I don’t think people are always aware that I am in fact a recent graduate. Well, I was in 2020, having graduated from Norwich University of the Arts in 2017. I’d had in my mind that the three year mark of graduating was then the beginning of the end for that ‘recent grad’ status and so I’d worked really hard gearing up for that step change and had spent a lot of time before Covid struck getting ready for 2020. Plans were made, I had an arts residency and show in the diary, further exhibition plans, commissions and new projects which all involved the one thing we suddenly could not do – be with people outside of our own household.
Like the rest of the world, I was pretty shell shocked and as I watched my entire diary slip away I had many moments where I thought is this it? Is this as far as I could get? What now?
Whilst lots of people were out photographing the empty streets or finding comfort and distraction in documenting their walks or neighbours through windows, for me taking my camera out on daily walks brought me nothing. I took a few photos of handwritten signs in shop windows (and I realise now that was me finding a way to have human life in my work) I was enjoying the time outside but not wanting to photograph it, maybe not wanting is the wrong phrase – it was more that I didn’t feel I needed to, in the end I just left my camera at home.
After several weeks, one day I realised that the only music I’d heard in weeks was the intro to the news channels. Music is such an important part of my work, not just about the inspiration it brings but also the power it has to help me work. To feel that rush to create, or that calmness to relax through the process.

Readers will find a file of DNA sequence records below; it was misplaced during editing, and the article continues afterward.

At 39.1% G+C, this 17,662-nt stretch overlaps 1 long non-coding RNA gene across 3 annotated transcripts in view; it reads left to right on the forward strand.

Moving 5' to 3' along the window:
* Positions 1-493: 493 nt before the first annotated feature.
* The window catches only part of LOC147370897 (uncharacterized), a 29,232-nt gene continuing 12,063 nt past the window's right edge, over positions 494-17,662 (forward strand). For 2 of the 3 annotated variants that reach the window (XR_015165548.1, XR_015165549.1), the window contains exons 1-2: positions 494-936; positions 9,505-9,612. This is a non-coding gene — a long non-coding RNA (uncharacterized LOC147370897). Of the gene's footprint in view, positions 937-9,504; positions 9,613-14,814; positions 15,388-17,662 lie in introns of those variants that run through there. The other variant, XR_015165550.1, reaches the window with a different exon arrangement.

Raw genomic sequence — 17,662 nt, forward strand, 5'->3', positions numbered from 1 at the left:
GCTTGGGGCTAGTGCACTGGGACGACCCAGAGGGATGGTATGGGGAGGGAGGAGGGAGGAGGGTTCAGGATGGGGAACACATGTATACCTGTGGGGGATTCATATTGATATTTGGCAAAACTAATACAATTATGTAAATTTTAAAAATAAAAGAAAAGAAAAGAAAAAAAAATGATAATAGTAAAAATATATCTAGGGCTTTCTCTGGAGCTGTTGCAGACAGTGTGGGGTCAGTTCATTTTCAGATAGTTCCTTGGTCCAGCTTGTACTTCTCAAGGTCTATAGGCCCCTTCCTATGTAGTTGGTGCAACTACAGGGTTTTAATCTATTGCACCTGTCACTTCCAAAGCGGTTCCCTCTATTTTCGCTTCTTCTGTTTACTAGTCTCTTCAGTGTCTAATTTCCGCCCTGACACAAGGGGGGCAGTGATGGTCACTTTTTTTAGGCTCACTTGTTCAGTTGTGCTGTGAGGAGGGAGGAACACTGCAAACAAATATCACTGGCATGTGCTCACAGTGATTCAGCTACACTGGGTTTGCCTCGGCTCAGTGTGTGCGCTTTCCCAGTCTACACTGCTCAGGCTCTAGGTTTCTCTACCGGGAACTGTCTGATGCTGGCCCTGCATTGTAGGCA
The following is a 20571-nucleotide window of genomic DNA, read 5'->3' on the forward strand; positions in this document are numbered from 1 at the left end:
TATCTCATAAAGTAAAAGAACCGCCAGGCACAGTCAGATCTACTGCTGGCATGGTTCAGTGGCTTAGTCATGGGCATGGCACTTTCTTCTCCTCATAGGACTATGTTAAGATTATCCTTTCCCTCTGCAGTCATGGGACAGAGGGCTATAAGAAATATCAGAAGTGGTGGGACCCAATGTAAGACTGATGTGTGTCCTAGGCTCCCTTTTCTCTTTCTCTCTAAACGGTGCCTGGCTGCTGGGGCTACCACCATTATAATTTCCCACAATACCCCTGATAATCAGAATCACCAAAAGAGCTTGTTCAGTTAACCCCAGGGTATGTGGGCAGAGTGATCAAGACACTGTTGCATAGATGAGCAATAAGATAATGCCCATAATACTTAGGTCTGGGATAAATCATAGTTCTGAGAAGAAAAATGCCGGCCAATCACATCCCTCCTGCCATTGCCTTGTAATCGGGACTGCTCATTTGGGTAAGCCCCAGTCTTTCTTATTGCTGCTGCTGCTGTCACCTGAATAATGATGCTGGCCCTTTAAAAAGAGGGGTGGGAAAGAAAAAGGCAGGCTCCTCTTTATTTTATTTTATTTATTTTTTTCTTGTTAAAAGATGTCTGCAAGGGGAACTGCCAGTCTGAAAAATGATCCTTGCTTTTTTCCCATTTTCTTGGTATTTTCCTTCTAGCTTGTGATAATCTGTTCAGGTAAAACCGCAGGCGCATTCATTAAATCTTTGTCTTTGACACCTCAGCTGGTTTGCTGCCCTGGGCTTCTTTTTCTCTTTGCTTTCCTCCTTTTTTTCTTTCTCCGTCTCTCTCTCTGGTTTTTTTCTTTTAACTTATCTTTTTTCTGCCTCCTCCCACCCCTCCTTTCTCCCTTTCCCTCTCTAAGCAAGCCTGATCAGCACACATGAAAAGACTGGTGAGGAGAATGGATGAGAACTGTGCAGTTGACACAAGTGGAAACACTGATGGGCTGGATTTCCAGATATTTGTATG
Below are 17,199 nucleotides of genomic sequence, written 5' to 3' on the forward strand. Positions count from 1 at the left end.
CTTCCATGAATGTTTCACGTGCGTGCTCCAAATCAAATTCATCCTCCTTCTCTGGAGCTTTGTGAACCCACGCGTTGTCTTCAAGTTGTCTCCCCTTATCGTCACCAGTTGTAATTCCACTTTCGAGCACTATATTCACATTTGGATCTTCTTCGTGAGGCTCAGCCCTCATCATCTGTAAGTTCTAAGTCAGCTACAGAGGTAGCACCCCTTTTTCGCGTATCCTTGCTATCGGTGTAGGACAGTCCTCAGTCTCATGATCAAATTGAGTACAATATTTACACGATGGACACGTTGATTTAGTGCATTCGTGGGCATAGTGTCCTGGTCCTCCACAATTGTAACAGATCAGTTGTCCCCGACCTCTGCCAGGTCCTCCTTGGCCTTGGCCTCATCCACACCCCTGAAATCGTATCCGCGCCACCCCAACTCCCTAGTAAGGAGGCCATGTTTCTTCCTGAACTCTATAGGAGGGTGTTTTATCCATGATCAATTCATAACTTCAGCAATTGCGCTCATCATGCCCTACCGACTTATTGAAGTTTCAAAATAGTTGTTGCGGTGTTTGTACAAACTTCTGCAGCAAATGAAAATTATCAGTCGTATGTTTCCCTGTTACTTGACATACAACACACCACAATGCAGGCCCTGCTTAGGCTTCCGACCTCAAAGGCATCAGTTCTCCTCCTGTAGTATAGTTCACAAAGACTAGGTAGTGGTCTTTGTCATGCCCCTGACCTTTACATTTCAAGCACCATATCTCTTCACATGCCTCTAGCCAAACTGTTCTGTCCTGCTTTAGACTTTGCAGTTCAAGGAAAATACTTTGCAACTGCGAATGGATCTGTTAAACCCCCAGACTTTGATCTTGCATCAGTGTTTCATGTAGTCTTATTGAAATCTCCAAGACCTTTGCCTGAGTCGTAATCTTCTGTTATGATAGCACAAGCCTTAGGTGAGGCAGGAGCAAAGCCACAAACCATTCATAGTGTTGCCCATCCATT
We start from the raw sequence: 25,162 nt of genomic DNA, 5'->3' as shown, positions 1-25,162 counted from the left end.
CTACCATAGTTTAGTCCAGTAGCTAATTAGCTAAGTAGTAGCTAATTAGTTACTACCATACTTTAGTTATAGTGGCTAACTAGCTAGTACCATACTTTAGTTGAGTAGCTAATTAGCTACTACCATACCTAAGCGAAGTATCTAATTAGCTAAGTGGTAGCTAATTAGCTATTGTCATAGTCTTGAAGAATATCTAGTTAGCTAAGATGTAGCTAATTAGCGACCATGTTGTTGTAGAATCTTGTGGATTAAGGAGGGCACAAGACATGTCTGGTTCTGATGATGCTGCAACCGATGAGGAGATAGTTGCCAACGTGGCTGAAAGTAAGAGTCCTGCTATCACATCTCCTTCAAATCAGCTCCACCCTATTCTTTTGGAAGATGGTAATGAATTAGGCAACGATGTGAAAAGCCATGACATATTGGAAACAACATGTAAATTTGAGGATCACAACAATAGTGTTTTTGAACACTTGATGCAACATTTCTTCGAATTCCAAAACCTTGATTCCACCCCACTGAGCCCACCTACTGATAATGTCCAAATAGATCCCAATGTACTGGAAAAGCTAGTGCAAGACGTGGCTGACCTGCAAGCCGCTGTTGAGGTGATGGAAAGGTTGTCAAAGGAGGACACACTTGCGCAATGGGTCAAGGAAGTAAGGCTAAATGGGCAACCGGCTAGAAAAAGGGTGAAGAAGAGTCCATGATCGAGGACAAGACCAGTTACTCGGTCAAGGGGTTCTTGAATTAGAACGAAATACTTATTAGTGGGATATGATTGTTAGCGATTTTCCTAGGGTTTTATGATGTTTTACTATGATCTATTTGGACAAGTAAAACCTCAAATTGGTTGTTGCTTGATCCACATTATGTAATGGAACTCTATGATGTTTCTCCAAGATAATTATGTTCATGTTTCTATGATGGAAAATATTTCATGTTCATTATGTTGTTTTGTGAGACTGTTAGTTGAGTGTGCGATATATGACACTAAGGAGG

Ironically the first song I listened to (and repeated for days) was Enjoy the Silence by Depeche Mode. Music very much got me ‘back’ and whilst I never did feel the urge to use that first lockdown to go out with my camera, I did end up spending hours and hours going back through my archives, selecting previously unseen images, making new work from older work, and feeling back in that creative space again. As restrictions changed, I’ve been able to adapt my working methods and make new work with people including artists, musicians, designers, writers, makers and creators.
I left university with a creative practice made up of photography, video art and installation. In March 2020 I feared that was all about to be a distant memory. In March 2021 I was creating these very three things for the Norwich Fringe Commission. In November 2021 and I’m feeling inspired, creatively free and in a good place.
I never set out to be a fashion photographer and it’s still not a label I give myself. I’ve always been interested in fashion, but I fell into photographing it through being uninspired by what I felt we were being told was ‘fashion’… because if a 1950s Dior dress could be adored by the media then why couldn’t that £10 ‘70s faux fur from the charity shop? The latter being much more affordable for the majority.
It was during university my photography work became heavily influenced by previous decades which I combined with my own personal love of second-hand fashion. I was a blogger 2010 to about 2015, writing about vintage and second-hand style so I had a wealth of research and thoughts to pull from. This personal interest fortunately chimes nicely now with the increasing interest in the mainstream for sustainability in the fashion industry. There’s growing desire for sustainable fashion as consumers begin to ask where their clothes come from.
I wasn’t using second-hand and vintage to try and rebel any more than I was trying to fit in, I was just creating the imagery I wanted to and the garment choices happened to give my work a fashion dialogue which in turn posed questions about what ‘fashion’ even is.
Flash forward to 2021 and things have moved fast even in ‘slow fashion’. It’s been interesting to watch it happen. I’m not anti-buying ‘new’, I’m not a fashion activist. I’m uncomfortable with the way people queuing outside shops such as Primark are vilified in a way a queue down the road to get into a charity shop aren’t. I haven’t processed my thoughts on this into words properly yet, but I think it’s problematic to make people feel like they are somehow more or less because of where they got a jumper from…